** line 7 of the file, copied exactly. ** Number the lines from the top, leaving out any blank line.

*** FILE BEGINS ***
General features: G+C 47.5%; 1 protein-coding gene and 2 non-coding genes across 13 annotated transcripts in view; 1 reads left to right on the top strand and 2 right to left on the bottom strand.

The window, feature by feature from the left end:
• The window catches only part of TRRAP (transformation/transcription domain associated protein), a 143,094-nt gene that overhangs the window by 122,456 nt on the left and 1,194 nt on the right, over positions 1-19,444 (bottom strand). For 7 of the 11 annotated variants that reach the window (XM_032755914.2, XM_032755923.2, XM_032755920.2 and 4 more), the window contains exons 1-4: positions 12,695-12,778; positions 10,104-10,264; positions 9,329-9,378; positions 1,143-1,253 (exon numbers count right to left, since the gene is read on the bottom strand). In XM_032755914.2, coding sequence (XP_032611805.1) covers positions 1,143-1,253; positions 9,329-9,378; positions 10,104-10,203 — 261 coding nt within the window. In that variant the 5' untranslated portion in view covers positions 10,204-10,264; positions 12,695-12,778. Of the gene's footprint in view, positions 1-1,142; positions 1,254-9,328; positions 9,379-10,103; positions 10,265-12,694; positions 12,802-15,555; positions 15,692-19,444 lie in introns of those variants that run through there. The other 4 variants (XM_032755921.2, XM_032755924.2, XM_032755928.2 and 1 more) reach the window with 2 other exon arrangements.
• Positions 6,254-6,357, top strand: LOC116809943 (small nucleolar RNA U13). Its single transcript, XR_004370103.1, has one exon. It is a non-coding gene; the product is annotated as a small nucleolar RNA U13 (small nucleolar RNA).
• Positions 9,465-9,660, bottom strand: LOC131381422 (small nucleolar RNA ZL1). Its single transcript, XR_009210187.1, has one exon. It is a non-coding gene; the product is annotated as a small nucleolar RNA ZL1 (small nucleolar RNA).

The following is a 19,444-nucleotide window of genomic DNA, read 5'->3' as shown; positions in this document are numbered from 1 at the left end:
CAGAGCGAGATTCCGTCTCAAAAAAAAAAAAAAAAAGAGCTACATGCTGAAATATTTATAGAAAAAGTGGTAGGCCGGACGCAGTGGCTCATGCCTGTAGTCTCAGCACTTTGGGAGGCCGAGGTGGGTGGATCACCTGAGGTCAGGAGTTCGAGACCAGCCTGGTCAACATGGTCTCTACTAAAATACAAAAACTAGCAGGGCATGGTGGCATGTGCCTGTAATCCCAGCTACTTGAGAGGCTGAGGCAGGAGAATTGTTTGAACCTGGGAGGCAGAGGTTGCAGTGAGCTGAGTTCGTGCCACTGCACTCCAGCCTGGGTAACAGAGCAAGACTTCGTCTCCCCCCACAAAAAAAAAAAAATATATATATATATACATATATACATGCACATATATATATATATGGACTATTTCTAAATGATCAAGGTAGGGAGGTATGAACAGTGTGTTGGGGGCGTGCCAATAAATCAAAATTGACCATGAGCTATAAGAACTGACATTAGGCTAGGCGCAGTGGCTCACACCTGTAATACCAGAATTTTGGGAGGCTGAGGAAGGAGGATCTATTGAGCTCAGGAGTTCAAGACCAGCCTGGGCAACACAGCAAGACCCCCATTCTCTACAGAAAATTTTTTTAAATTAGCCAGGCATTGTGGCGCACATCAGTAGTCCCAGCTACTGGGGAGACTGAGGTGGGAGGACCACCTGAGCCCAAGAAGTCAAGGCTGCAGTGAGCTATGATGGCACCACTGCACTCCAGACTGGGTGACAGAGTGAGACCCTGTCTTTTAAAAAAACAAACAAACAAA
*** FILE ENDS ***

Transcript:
CAGAGCGAGATTCCGTCTCAAAAAAAAAAAAAAAAAGAGCTACATGCTGAAATATTTATAGAAAAAGTGGTAGGCCGGACGCAGTGGCTCATGCCTGTAGTCTCAGCACTTTGGGAGGCCGAGGTGGGTGGATCACCTGAGGTCAGGAGTTCGAGACCAGCCTGGTCAACATGGTCTCTACTAAAATACAAAAACTAGCAGGGCATGGTGGCATGTGCCTGTAATCCCAGCTACTTGAGAGGCTGAGGCAGGAGAATTGTTTGAACCTGGGAGGCAGAGGTTGCAGTGAGCTGAGTTCGTGCCACTGCACTCCAGCCTGGGTAACAGAGCAAGACTTCGTCTCCCCCCACAAAAAAAAAAAAATATATATATATATACATATATACATGCACATATATATATATATGGACTATTTCTAAATGATCAAGGTAGGGAGGTATGAACAGTGTGTTGGGGGCGTGCCAATAAATCAAAATTGACCATGAGCTATAAGAACTGACATTAGGCTAGGCGCAGTGGCTCACACCTGTAATACCAGAATTTTGGGAGGCTGAGGAAGGAGGATCTATTGAGCTCAGGAGTTCAAGACCAGCCTGGGCAACACAGCAAGACCCCCATTCTCTACAGAAAATTTTTTTAAATTAGCCAGGCATTGTGGCGCACATCAGTAGTCCCAGCTACTGGGGAGACTGAGGTGGGAGGACCACCTGAGCCCAAGAAGTCAAGGCTGCAGTGAGCTATGATGGCACCACTGCACTCCAGACTGGGTGACAGAGTGAGACCCTGTCTTTTAAAAAAACAAACAAACAAA